I signed up to the ‘UK Teaching’ subreddit recently to read a self-selecting group focus on the negatives of teaching.
As part of my recent reflection about working as a classroom teacher (rather than a non-classroom administrator), I reminded myself of how many teachers choose to move abroad rather. These teachers come from a range of experiences, but often are state-school trained, and state-school educated, as I was.
These state school educators then teach elite students internationally. That is something to consider in a later post.
Teaching internationally is a dream for many educators who suffer in a state-school system, offering an opportunity to experience new cultures and perspectives. I wanted to explore the privileges of teaching internationally, including higher wages, work-life balance, and opportunities for personal growth. However, there are of course challenges that come with teaching abroad, such as adapting to radically different approaches and the absence of traditional benefits like pensions.
The Privileges of Teaching Internationally
The best benefit of teaching Internationally is a work-life balance. Although there are necessary crunch times for work, the work-life balance is better in international schools than in their home countries. The schedule is more flexible, with noticeably shorter working hours and less workload, which allows for time to explore the new environment and spend time with family. Perhaps in the UK I worked from 7:00-7:30am to 5pm, and then in the evenings and weekends. Just the sheer grind of marking pushes the hours up.
In the place of grinding marking, international schools offer more chances to nourish oneself and family: holidays exist as time to travel, engage in personal hobbies, and rejuvenate ourselves. Work is often interesting and strategic, not procedural and crushing.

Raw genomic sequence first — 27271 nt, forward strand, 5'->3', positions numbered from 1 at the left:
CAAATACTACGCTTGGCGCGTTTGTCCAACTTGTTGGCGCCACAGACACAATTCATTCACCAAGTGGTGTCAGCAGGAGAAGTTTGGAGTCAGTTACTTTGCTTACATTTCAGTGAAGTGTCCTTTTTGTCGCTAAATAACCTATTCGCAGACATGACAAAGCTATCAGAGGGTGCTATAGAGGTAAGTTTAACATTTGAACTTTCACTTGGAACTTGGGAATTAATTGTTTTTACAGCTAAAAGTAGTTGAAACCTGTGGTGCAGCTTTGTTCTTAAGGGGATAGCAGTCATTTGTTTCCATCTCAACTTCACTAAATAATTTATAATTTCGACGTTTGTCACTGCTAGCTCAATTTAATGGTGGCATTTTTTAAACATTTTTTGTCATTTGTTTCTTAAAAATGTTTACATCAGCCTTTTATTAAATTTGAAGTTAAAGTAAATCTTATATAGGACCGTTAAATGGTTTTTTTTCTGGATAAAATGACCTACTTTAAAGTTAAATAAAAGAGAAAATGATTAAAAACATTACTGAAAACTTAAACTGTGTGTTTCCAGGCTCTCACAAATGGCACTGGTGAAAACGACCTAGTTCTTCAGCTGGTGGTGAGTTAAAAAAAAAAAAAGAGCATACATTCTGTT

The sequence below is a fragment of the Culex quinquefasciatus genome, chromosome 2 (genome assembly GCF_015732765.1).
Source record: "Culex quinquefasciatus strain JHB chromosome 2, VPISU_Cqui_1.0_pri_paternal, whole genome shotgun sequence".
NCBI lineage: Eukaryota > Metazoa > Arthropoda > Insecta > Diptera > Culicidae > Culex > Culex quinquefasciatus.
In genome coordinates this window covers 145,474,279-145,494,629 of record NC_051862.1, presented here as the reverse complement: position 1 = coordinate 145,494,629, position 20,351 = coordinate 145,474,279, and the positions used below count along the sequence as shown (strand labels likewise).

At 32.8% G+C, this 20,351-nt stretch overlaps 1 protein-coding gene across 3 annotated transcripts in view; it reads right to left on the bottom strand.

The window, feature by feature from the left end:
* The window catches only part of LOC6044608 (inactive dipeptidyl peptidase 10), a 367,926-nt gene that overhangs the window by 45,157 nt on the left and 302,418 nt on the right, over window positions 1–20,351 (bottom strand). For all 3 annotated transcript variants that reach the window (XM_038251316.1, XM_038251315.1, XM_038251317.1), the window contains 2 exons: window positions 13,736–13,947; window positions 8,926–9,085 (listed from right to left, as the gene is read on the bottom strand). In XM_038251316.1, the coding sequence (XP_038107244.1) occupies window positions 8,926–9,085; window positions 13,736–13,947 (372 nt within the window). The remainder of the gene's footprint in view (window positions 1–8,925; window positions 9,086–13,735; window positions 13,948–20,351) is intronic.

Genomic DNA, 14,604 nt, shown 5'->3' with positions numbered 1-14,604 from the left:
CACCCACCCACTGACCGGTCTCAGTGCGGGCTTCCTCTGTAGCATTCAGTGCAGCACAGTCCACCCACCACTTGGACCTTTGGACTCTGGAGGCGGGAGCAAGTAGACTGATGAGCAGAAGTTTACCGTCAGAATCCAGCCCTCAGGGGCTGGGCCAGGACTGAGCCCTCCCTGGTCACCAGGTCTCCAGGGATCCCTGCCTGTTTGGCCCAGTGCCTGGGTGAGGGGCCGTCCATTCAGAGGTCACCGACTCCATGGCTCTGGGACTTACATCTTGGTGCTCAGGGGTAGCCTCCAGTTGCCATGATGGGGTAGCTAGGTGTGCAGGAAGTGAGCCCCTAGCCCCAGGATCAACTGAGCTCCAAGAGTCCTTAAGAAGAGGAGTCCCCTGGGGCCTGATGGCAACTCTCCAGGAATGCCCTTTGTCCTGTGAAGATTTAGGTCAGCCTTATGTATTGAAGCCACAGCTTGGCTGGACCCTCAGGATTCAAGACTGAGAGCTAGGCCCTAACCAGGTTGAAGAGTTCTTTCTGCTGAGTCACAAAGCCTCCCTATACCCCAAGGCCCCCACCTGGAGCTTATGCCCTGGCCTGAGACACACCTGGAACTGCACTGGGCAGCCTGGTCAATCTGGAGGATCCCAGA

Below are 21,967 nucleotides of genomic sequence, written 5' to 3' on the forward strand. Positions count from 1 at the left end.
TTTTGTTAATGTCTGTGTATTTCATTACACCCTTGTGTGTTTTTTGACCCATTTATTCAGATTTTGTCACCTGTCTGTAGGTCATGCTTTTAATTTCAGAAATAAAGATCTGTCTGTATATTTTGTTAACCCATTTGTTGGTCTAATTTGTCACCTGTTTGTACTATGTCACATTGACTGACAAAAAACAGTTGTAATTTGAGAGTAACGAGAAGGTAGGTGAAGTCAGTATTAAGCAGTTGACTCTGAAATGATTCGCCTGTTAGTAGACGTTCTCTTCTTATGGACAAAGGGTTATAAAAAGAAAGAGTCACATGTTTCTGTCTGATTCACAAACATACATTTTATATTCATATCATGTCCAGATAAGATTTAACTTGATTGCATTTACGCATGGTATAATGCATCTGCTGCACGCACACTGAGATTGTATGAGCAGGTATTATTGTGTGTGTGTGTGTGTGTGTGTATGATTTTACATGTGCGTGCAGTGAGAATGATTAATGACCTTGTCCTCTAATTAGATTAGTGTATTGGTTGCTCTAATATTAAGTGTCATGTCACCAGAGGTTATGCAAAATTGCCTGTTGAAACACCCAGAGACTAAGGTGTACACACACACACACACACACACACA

Of course, higher wages make a huge difference too. I received a 25% pay rise moving internationally, which has risen higher still. The purchasing power of my income is also better than back home in the UK. In a dual-income world where house prices have risen beyond reckoning, this is a huge benefit.
The least quantifiable but most enriching, element of international schools has to be the diligent and often fun Students. Students anywhere can be these things, but I found in the UK that the few students who were antisocial can dominate the culture of the school more than they should. We cannot escape the cultures that surround us: they determine our sanity. The cultures created in the international schools I have worked in are often enriching, eager and aspirational.
Of course, there are challenges to teaching internationally.
Some schools might have radically different approaches. One highly achieving school required the following of PowerPoints for most lessons with assessments every six weeks for KS3. Adapting to these expectations can be tricky, especially if they curb some of the more enriching soft-skills of teaching.
In some schools, overcoming language barriers is a real challenge. Where there are excellent EAL departments this is more doable.
There are also difficulties with some packages. International schools do not usually provide mortgages for teachers, and this can make it difficult for teachers to settle down. An absence of formal pensions also impacts teachers: the financial benefits of a higher wage can be offset by the lack of a pension.
Teaching internationally offers many privileges, including higher wages, a work-life balance, and the opportunity to experience new cultures. However, it also presents challenges, such as adapting to radically different approaches and the absence of traditional benefits like pensions.
However, if you want a nourishing and aspirational environment that will offer you an enriched perception of yourself, international education can be a great choice. It was for me.